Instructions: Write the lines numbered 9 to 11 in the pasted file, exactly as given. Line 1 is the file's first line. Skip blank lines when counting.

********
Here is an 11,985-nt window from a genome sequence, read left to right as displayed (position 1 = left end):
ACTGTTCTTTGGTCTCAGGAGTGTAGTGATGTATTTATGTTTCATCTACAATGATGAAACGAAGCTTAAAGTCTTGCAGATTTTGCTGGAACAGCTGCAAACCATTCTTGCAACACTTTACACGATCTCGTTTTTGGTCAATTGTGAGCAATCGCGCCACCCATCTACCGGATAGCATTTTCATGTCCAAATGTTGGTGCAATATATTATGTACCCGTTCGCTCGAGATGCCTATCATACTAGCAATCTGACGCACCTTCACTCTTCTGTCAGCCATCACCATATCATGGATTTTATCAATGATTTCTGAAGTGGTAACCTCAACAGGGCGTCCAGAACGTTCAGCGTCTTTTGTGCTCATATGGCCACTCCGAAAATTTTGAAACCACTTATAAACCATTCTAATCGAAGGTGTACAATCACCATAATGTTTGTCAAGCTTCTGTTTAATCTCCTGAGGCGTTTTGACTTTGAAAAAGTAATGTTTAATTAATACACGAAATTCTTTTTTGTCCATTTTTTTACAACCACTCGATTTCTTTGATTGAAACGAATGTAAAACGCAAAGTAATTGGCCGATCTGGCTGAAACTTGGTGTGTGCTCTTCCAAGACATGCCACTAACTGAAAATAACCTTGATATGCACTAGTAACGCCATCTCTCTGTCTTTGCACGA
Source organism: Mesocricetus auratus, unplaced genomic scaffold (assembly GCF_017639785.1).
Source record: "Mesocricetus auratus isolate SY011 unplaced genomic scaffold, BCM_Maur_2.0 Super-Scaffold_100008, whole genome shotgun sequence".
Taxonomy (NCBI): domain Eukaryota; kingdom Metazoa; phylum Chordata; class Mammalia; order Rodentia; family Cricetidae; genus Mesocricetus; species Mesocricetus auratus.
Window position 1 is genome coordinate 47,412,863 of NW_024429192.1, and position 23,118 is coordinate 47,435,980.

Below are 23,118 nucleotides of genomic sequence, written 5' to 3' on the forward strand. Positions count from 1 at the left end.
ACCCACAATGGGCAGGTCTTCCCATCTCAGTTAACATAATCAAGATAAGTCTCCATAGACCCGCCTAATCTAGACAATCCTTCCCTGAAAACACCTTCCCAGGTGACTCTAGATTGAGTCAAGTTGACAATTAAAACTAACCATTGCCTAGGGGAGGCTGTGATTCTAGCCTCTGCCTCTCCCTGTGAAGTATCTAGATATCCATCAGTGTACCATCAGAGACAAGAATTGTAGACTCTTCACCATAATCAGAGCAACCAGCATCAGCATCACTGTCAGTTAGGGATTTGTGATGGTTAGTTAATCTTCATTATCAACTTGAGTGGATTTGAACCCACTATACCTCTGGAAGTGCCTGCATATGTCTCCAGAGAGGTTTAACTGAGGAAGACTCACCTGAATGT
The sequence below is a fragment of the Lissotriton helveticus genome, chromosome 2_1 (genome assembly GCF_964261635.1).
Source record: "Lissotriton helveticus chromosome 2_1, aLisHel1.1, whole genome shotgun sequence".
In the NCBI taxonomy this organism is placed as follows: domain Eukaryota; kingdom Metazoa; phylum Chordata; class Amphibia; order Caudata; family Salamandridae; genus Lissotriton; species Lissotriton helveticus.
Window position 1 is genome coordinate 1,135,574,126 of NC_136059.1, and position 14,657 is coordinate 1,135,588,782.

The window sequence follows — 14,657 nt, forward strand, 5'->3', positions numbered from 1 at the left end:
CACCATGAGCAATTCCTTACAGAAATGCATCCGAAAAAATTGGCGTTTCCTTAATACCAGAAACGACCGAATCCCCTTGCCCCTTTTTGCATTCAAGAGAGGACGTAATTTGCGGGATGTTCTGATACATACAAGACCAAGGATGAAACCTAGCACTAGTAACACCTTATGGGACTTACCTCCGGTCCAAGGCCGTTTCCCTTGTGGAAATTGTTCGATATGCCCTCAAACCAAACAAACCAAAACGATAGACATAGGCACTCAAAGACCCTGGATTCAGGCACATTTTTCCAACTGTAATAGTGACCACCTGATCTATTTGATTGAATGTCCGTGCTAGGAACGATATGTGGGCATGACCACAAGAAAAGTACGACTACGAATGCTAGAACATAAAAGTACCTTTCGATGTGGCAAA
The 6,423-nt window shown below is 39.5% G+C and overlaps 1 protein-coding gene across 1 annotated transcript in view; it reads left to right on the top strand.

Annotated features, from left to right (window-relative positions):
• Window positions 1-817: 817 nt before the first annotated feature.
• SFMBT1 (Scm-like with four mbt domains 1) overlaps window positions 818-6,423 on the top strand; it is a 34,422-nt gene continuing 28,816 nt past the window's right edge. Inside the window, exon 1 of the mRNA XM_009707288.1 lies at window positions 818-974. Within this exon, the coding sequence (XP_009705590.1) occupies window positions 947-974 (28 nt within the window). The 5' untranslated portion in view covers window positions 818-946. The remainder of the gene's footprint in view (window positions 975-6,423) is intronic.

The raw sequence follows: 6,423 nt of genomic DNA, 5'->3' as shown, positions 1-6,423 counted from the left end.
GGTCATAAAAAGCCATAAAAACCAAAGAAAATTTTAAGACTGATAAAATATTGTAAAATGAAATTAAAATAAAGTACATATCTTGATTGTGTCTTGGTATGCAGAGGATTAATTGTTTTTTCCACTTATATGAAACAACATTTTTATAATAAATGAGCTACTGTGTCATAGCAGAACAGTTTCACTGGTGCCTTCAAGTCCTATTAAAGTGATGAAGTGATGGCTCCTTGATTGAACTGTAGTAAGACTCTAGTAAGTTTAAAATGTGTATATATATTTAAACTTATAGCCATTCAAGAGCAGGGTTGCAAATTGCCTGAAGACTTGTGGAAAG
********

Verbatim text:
The sequence below is a fragment of the Lissotriton helveticus genome, chromosome 2_1 (genome assembly GCF_964261635.1).
Source record: "Lissotriton helveticus chromosome 2_1, aLisHel1.1, whole genome shotgun sequence".
In the NCBI taxonomy this organism is placed as follows: domain Eukaryota; kingdom Metazoa; phylum Chordata; class Amphibia; order Caudata; family Salamandridae; genus Lissotriton; species Lissotriton helveticus.